Last edited: Mar 7, 2021 at 1:24 PM
    Mark Jundanian and Aaron Harris like this.
  14. Aaron Harris

    Aaron Harris

    Joined:
    Jan 3, 2021
    Messages:
    25
    Location (City & State):
    Spartanburg, Tennessee
    Yeah, Randy-I figured to do just that, pulling the burr back into line as long as I can before hitting the 180 CBN wheel. 2 things I'll have to figure out: I've never sharpened one of these before, and I'm running 6-inch wheels as the old Baldor motor I had is only .25 hp, and I didn't want to push it too much (though it feels like it could handle 8's to be honest, especially if I give them a hand-spin before flipping the switch). This hasn't been too much of an issue on my other tools. I just patiently re-profile to the slightly tighter radius of the 6" wheel. They cut and re-sharpen just fine after that.

    The video on their website and the grinding profile card will help, though I'm guessing it's set up for 8" wheels. I may call him for his advice-we'll see when I get there.
     
  15. Randy Anderson

    Randy Anderson

    Joined:
    May 25, 2019
    Messages:
    288
    Location (City & State):
    Eads, TN
    Home Page:
    I do all my scrapers on my 6” CBN wheel. My 8” is setup for gouges. The 6” wheel does leave a more noticeable curve to the grind but the edge is all that really counts. Seems to work fine.
     
    Aaron Harris likes this.
  16. Aaron Harris

    Aaron Harris

    Joined:
    Jan 3, 2021
    Messages:
    25
    Location (City & State):
    Spartanburg, Tennessee
    Thanks, Randy-That's good to hear. I just figured or assumed that most of the tool-makers are using the standard 8 inches, but hearing your approach gives me confidence that I'm not too far outside the curve (on the wheel, that is).
     
  17. Mark Jundanian

    Mark Jundanian

    Joined:
    Jun 6, 2018
    Messages:
    854
    Location (City & State):
    La Grange, IL
    Since we're talking about D-Way specifically I'll throw out this comment/question.

    I have one D-Way NRS (the straight spear point) and only some experience with NRS's in general. The included angle on the D-Way measures about 90* and following D-Way's grinding instructions achieves a similar angle. 90* will work, but to my mind is too large for optimum performance.

    I have been working the grind to get to closer to 70*. Are other D-Way users sticking with 90* as supplied or grinding to a narrower angle?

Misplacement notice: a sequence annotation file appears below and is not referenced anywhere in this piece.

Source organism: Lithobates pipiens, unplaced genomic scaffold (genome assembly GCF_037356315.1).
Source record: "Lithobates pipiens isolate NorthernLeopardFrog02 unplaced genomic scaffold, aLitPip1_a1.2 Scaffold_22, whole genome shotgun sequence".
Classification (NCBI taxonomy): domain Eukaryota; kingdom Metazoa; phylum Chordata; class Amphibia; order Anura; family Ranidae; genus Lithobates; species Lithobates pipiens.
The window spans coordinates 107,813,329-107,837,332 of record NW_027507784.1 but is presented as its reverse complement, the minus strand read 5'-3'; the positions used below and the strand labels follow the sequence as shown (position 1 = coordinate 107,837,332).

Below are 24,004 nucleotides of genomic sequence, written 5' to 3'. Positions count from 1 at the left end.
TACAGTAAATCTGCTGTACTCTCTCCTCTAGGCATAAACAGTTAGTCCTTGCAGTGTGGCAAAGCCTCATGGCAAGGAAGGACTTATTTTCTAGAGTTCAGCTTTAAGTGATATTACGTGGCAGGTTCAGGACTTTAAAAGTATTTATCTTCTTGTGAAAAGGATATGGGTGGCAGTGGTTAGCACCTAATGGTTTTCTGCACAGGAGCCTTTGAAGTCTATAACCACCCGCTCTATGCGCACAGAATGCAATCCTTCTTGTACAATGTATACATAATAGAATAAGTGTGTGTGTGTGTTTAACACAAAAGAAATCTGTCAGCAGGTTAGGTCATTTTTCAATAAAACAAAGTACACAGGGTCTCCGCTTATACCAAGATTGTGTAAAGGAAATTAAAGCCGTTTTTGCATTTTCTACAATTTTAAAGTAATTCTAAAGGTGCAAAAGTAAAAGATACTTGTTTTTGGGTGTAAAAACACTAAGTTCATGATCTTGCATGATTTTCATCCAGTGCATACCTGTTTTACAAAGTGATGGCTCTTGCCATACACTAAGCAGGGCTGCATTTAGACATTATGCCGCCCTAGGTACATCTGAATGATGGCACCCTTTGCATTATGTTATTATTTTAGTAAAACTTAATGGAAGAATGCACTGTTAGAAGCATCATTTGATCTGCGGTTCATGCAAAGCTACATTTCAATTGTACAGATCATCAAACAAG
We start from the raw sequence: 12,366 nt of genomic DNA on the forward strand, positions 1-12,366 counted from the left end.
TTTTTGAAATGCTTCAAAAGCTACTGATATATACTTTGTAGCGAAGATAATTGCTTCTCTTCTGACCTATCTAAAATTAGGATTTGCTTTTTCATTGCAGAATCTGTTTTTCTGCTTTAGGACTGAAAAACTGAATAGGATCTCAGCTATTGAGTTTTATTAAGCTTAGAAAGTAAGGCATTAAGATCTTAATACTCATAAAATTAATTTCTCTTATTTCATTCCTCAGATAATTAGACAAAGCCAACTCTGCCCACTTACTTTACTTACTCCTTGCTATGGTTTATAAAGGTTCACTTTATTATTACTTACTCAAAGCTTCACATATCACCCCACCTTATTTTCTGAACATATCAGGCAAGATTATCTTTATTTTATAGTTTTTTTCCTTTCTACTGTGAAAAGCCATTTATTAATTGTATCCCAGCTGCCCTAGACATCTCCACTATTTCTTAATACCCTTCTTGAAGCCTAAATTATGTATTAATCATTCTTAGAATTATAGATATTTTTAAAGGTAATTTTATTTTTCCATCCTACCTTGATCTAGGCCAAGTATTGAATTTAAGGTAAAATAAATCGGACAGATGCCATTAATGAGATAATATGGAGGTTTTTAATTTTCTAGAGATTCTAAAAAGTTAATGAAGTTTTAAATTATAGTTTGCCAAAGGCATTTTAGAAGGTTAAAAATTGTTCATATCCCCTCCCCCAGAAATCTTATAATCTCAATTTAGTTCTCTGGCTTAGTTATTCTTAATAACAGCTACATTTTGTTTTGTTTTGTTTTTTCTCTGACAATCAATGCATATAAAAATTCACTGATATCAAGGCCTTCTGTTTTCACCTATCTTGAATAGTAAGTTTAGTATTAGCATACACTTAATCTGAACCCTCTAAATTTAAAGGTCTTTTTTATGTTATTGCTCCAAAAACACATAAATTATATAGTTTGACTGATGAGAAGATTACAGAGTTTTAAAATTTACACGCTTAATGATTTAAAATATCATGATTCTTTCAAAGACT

Aaron Harris likes this.
  18. robo hippy

    robo hippy

    Joined:
    Aug 14, 2007
    Messages:
    3,165
    Location (City & State):
    Eugene, OR
    Which angles you end up using can depend on which style of NRS you are using. There seems to be 2. One is essentially a skew chisel, so 30/30 or even 40/40. The other style is more like 60/30 or 60/25. This is the style I prefer. I use it because I prefer the burnished burr to the grinder burr, and this angle combination seems to have the most durable burr. Eric Loffstrom also uses a burnished burr. Not sure what his preferred angles are. With a 30/30 grind, I can't get as good of a burr as I can with the 60/30.

    robo hippy
     
    Tom Albrecht and Aaron Harris like this.
  19. Randy Anderson

    Randy Anderson

    Joined:
    May 25, 2019
    Messages:
    288
    Location (City & State):
    Eads, TN
    Home Page:
    My understanding was that as long as the included angle was 90 deg or less it would work. My smaller ones I keep at 45/45. I've heard about but haven't tested the differences of going to a smaller included angle re cut efficiency vs life span. I'm sure there is a tradeoff. My large curved DWay is at 45/55. More than 90 I know but seems to work well for me so haven't changed it. That's different than the way they ship it and over time I adjusted it a bit but for now don't plan to change it more.
     
    Aaron Harris likes this.

Share This Page

  1. This site uses cookies to help personalise content, tailor your experience and to keep you logged in if you register.
    By continuing to use this site, you are consenting to our use of cookies.
    Dismiss Notice